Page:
The following article appeared in today's Boston Globe:
Addiction's grip now seen as 'extreme memory'
By Carey Goldberg, Globe Staff | May 15, 2006
Explain this: An addict sweats through withdrawal. He commits to staying sober. With years of effort, he builds a life he loves. And then, one day, he passes his old shooting alley or gets pain pills from the dentist, and boom. Relapse. It all comes crashing down. By all accounts, something similar may have hit US Representative Patrick Kennedy earlier this month.
Old theories of addiction seem to fall short here. If the essence of addiction is dependence on a drug and fear of withdrawal symptoms, then why should this happen to a man who long since went through withdrawal? Or if addiction is about pleasure, why should a man embark on a course that will surely bring nothing but pain?
Last week, brain scientists gathered at the Massachusetts Institute of Technology batted around a newer theory that could fit a few more pieces into the puzzle and is already spurring experiments on new potential treatments.
The idea is that addiction may be a form of ''extreme memory" or ''pathological learning." And that addiction can be so potent and persistent because it takes over learning processes in the brain that are central to humans' very survival.
The brain evolved to identify essentials such as food or water and to record exactly how they can be reached, said Dr. Steven E. Hyman, a neuroscientist who is provost of Harvard University. And when it finds -- or even only expects to find -- such essentials, the chemical messenger dopamine is released. Its job in the brain is to say: ''This is very important; let's remember exactly how we did this."
Even though they provide no benefit to the body, drugs can usurp that system, he said, by releasing dopamine -- so much dopamine, in fact, that little else can compete, leading addicts' brains to ''overlearn" the false message that drugs are good.
Those surges of dopamine, the theory goes, contribute to the laying down of long-term memories and associations that remodel the connections in the brain and can last forever.
Last year Hyman published a review article called ''Addiction: A Disease of Learning and Memory" in the American Journal of Psychiatry and concluded that neuroscience was reaching ''a far more accurate and robust picture of addiction than we had a few short years ago."
Scientists who spoke at the MIT forum, held at the Picower Institute for Learning and Memory, cautioned that addiction is hideously complex and the memory aspect is surely only a piece of it.
But the ''extreme memory" idea has been gaining attention among researchers in the last several years, they said, raising hopes that they may be able to apply some of the recent scientific progress on understanding memory at a molecular level to the conundrum of addiction. Already, researchers working with animals are trying out drugs that affect memory to see whether they can help treat addiction, said Dr. Nora Volkow, director of the federal National Institute on Drug Abuse.
The institute is funding several studies that treat ''addicted" rodents with drugs that allow the replacement of old memories with new and different ones. The idea, Volkow said, is to break the power of cues that can cause relapse.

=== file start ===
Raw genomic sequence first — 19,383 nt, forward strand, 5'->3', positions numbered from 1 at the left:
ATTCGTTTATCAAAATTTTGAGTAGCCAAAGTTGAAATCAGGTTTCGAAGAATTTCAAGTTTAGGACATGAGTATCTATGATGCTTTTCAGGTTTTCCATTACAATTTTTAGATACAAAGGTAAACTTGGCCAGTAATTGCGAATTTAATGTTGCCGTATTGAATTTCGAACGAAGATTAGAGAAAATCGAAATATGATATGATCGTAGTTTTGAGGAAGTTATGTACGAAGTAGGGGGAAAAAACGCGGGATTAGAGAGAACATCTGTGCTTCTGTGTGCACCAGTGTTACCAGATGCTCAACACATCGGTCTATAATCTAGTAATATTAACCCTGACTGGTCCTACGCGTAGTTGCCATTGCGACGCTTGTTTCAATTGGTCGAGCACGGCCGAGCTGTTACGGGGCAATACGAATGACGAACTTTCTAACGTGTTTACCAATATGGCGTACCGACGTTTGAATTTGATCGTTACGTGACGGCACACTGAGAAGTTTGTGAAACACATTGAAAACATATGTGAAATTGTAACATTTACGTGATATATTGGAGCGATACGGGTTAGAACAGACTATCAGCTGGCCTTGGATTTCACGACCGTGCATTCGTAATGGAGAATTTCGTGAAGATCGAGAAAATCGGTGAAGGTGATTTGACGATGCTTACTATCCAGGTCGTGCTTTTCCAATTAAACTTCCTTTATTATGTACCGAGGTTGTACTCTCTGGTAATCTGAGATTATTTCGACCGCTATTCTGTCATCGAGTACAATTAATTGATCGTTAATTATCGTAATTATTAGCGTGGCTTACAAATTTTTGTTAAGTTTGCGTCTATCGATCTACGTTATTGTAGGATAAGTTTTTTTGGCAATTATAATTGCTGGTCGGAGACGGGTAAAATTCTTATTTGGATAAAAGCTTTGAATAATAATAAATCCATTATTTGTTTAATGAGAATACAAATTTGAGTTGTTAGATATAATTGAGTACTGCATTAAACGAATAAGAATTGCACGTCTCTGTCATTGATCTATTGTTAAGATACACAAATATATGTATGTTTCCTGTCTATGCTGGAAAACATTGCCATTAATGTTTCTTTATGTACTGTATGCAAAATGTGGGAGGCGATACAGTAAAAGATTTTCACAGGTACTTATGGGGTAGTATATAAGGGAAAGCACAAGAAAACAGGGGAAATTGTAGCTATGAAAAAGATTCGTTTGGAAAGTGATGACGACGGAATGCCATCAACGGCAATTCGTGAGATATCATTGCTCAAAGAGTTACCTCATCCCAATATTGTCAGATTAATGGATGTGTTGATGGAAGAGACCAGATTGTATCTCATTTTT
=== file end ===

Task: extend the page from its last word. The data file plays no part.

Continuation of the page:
For example, she said, a rat can be conditioned to associate a certain place with cocaine. But if it is given a drug that ''breaks" old memories as they come up again, a new no-cocaine memory may replace the cocaine one, breaking the association in the animal's brain between the place and the drug.
Researchers hope that such memory-altering medications might even ''erase the memory of the pleasure associated with the drug," she said.
One medication that has shown promise in breaking associations, even in humans, is D-Cycloserine, which is commonly used at higher doses for tuberculosis. Experiments have shown that it might be an effective treatment for phobias. At this point, however, the studies are too new to tell whether memory drugs will work for addictions, Volkow said.
Recent research on the genes associated with addiction also seems to support the theory that learning and memory play an important role, Volkow said.
In animals, when researchers manipulate genes involved in long-term learning, they create changes in the animals' response to drugs of abuse, she said, ''suggesting to investigators that these genes may be important in regulating the vulnerability to addiction."
Other animal studies have shown that addictive drugs have dramatic effects on learning circuits, researchers said.
A key to understanding addiction is to understand why and where such changes occur in learning circuits, said Dr. Robert C. Malenka, a neuroscientist at Stanford University. ''And if we understand that, maybe we'll be able to develop therapies that could begin to reverse them."
As this ''pathological learning" model gains force, it may help reduce some of the stigma of addiction, some at the Picower conference said. Addiction, according to this model, is nothing so simple as a weakness of will, they said.
The new model also provides a possible biological underpinning for aspects of the disease that addicts and those who treat them have long observed, said Dr. Shelly F. Greenfield, associate clinical director of the Alcohol and Drug Abuse Treatment Program at McLean Hospital.
''We often think of treatment as quitting and staying quit," she said. ''Most people, I think, would agree that the quitting part is easier than the staying quit."